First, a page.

Today we’ll look at some lesser-known artistes of the music hall and beyond. The work wasn’t always a choice as young girls could be pushed into singing in pubs and rough drinking establishments, often working very long hours cleaning and waiting at tables for very little money. One can only guess at what they had to put up with. More established performers worked on various circuits, some more prestigious than others. Once they had signed a contract with one of the syndicates that controlled the circuits they were not allowed to work in halls on other circuits. At one point artistes could not work on other circuits even if their engagements with their own circuits were months ahead or they were offered work in a nearby hall. It was virtually impossible for an individual to set up a new music hall as performers would be barred from working there. In established halls artistes were obliged to work matinées for no extra pay if the management put a formal advertisement in the trade publication called ‘The Performer.‘
This is a photo of Malvina Dunreath who is described on the card as an instrumentalist, singer and long boot dancer. It’s hard to tell how old she is but she’s dressed as a young girl. From a distance and with poor lighting the audience might have believed she was very young. I would be grateful for any information on her, having found only brief references to her over a few years. She appeared at the Gem Picture Hall in Tring in 1914 billed as a comedienne and dancer and at the Panopticon in Lanarkshire in 1915. In April 1917 she is at the Hippodrome, Chesterfield in an ‘Expensive Engagement, direct from London of the Revue of Revues.’ Malvina Dunreath is presented in ‘song and dance.’ The last reference I can find is of an appearance in Derry in August 1918. She is mentioned as ‘one of three first class variety numbers drawing crowded houses.’ Malvina Dunreath’s contributions ‘readily win favour for her.’ There is no mention of the long boot dancing.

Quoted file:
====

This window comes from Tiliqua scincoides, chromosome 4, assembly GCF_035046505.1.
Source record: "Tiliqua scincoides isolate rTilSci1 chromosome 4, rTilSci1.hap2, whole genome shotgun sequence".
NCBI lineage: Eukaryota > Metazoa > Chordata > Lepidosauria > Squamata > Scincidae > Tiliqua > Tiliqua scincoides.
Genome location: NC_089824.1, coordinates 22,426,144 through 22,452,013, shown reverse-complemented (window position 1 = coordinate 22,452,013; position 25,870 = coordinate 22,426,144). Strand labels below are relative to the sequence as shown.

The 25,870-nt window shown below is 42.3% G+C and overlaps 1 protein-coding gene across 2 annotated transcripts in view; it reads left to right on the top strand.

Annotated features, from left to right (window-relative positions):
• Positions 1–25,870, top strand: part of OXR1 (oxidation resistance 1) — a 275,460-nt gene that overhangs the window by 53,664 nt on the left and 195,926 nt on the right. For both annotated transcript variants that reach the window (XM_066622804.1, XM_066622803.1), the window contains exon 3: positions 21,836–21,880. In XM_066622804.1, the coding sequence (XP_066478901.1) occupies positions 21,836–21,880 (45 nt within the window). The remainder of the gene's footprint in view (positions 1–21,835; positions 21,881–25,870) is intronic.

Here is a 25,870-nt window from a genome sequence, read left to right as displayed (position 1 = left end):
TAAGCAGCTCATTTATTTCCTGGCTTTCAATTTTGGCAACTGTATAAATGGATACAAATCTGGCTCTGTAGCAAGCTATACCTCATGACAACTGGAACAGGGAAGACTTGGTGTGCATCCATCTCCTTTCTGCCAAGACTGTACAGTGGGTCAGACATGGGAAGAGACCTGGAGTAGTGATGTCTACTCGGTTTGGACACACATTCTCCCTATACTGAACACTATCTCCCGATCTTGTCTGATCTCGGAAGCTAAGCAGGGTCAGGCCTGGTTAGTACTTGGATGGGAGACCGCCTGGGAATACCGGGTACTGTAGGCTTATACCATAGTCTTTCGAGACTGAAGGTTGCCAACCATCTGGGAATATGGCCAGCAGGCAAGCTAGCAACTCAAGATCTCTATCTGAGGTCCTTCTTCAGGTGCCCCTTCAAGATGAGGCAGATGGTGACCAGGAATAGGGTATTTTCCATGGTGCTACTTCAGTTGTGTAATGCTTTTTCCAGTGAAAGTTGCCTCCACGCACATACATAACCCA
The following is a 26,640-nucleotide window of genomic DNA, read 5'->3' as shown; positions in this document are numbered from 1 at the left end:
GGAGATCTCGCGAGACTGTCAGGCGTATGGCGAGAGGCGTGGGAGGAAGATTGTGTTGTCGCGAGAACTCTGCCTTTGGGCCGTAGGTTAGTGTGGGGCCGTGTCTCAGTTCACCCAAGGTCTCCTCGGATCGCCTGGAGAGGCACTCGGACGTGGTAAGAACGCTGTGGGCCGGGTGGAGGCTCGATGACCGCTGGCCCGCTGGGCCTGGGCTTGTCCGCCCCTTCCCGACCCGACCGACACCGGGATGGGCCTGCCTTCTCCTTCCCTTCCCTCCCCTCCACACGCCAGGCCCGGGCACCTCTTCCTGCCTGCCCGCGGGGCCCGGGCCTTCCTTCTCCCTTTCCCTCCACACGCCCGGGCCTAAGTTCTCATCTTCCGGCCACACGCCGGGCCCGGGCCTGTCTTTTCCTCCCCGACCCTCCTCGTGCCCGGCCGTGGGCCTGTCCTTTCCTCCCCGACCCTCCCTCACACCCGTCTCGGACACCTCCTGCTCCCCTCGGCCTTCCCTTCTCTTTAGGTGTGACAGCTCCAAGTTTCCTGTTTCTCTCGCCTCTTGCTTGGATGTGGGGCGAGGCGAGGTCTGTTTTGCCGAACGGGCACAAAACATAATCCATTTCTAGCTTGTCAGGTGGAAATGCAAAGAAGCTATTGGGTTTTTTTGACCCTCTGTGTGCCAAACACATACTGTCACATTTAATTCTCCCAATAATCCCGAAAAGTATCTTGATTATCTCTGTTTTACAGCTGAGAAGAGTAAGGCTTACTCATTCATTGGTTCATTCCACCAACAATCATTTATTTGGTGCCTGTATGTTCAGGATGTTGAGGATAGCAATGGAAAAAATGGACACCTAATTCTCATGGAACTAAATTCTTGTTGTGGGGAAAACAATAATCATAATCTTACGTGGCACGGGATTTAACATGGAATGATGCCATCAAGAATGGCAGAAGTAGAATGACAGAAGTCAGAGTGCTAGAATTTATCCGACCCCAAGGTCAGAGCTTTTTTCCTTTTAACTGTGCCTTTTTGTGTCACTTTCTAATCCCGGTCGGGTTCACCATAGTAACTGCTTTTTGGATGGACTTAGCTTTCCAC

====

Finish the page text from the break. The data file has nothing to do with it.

Herculine, or Madame Herculine, performed feats of strength. She is wearing a garter in the photo and this seems to have been adopted by strong women as can be seen in earlier posts on Vulcana and Maud Atlas. It looks as if Herculine is wearing rather unsuitable shoes for her profession with heels and thin straps but maybe it made balancing easier. She was also known as the lady Samson and ‘Madame’ was used as a term of respect. In 1908 she was performing at Humber’s Waxworks in Aberdeen to large crowds. It was said she was the most marvellous person ever to have appeared at the waxworks. The pinnacle of her performance was lifting a barrel holding twenty-two gallons of water by her hair. January 1911 sees her in Kirkcaldy at the Olympia Roller and Skating Rink and she is there for one night only described as ‘La Belle Herculine – astounding and daring feats of strength.’ The advertisement goes on to say, ‘Madame will sustain upon her chest a local blacksmith’s anvil, weighing a quarter of a ton, while a horse-shoe is forged upon it.’ It adds, ‘Skating as usual from 7-11.’
In June of the same year Herculine visited Penzance Fair and was no doubt pleased to know that an R. Julyan George reported ‘I hereby certify that I have seen Madame Herculine’s performance and have examined her hair and head, and believe her to be genuine in what she does.’ Perhaps a wise conclusion as she was a strong woman. In August 1913 she was at Sunderland Town Moor Carnival lifting and firing a huge naval cannon. Finally, on the back of a card of Herculine, Percy writes to Walter, ‘Just a photo of my intended. What do you think of her? Expect wedding cake soon.’ Pity she couldn’t respond.
Thanks to the britishnewspaperarchive.co.uk and The Call Boy